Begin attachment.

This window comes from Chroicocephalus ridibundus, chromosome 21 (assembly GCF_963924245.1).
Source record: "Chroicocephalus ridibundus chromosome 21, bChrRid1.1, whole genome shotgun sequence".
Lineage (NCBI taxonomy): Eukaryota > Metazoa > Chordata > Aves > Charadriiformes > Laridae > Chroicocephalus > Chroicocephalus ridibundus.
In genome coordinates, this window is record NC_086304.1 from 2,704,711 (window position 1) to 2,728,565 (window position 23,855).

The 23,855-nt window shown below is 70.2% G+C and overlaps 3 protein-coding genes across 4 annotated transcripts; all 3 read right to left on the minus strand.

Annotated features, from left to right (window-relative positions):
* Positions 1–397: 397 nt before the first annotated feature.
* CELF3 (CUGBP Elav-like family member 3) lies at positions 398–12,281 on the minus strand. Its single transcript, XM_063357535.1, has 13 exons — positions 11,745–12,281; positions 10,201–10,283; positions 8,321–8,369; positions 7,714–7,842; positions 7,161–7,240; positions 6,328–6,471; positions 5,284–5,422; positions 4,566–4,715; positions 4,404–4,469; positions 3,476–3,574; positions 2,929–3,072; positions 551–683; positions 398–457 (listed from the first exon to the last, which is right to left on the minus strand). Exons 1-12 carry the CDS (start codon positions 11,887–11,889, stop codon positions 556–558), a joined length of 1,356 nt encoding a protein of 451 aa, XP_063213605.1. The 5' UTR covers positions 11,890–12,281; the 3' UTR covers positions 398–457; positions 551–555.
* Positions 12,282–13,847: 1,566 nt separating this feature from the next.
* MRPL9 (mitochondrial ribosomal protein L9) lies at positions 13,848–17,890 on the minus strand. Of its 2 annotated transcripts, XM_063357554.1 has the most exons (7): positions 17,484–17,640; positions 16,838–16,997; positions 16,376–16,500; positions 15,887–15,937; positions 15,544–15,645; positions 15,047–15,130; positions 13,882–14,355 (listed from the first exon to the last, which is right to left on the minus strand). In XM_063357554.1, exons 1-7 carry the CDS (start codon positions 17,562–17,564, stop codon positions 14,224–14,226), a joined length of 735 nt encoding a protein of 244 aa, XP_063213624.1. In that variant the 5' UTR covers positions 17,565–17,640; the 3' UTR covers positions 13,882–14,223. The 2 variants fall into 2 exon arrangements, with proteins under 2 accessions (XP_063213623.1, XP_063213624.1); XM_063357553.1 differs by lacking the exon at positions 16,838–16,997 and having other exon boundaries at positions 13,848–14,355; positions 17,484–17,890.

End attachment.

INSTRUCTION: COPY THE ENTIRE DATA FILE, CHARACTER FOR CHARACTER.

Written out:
This window comes from Chroicocephalus ridibundus, chromosome 21 (assembly GCF_963924245.1).
Source record: "Chroicocephalus ridibundus chromosome 21, bChrRid1.1, whole genome shotgun sequence".
Lineage (NCBI taxonomy): Eukaryota > Metazoa > Chordata > Aves > Charadriiformes > Laridae > Chroicocephalus > Chroicocephalus ridibundus.
In genome coordinates, this window is record NC_086304.1 from 2,704,711 (window position 1) to 2,728,565 (window position 23,855).

The 23,855-nt window shown below is 70.2% G+C and overlaps 3 protein-coding genes across 4 annotated transcripts; all 3 read right to left on the minus strand.

Annotated features, from left to right (window-relative positions):
* Positions 1–397: 397 nt before the first annotated feature.
* CELF3 (CUGBP Elav-like family member 3) lies at positions 398–12,281 on the minus strand. Its single transcript, XM_063357535.1, has 13 exons — positions 11,745–12,281; positions 10,201–10,283; positions 8,321–8,369; positions 7,714–7,842; positions 7,161–7,240; positions 6,328–6,471; positions 5,284–5,422; positions 4,566–4,715; positions 4,404–4,469; positions 3,476–3,574; positions 2,929–3,072; positions 551–683; positions 398–457 (listed from the first exon to the last, which is right to left on the minus strand). Exons 1-12 carry the CDS (start codon positions 11,887–11,889, stop codon positions 556–558), a joined length of 1,356 nt encoding a protein of 451 aa, XP_063213605.1. The 5' UTR covers positions 11,890–12,281; the 3' UTR covers positions 398–457; positions 551–555.
* Positions 12,282–13,847: 1,566 nt separating this feature from the next.
* MRPL9 (mitochondrial ribosomal protein L9) lies at positions 13,848–17,890 on the minus strand. Of its 2 annotated transcripts, XM_063357554.1 has the most exons (7): positions 17,484–17,640; positions 16,838–16,997; positions 16,376–16,500; positions 15,887–15,937; positions 15,544–15,645; positions 15,047–15,130; positions 13,882–14,355 (listed from the first exon to the last, which is right to left on the minus strand). In XM_063357554.1, exons 1-7 carry the CDS (start codon positions 17,562–17,564, stop codon positions 14,224–14,226), a joined length of 735 nt encoding a protein of 244 aa, XP_063213624.1. In that variant the 5' UTR covers positions 17,565–17,640; the 3' UTR covers positions 13,882–14,223. The 2 variants fall into 2 exon arrangements, with proteins under 2 accessions (XP_063213623.1, XP_063213624.1); XM_063357553.1 differs by lacking the exon at positions 16,838–16,997 and having other exon boundaries at positions 13,848–14,355; positions 17,484–17,890.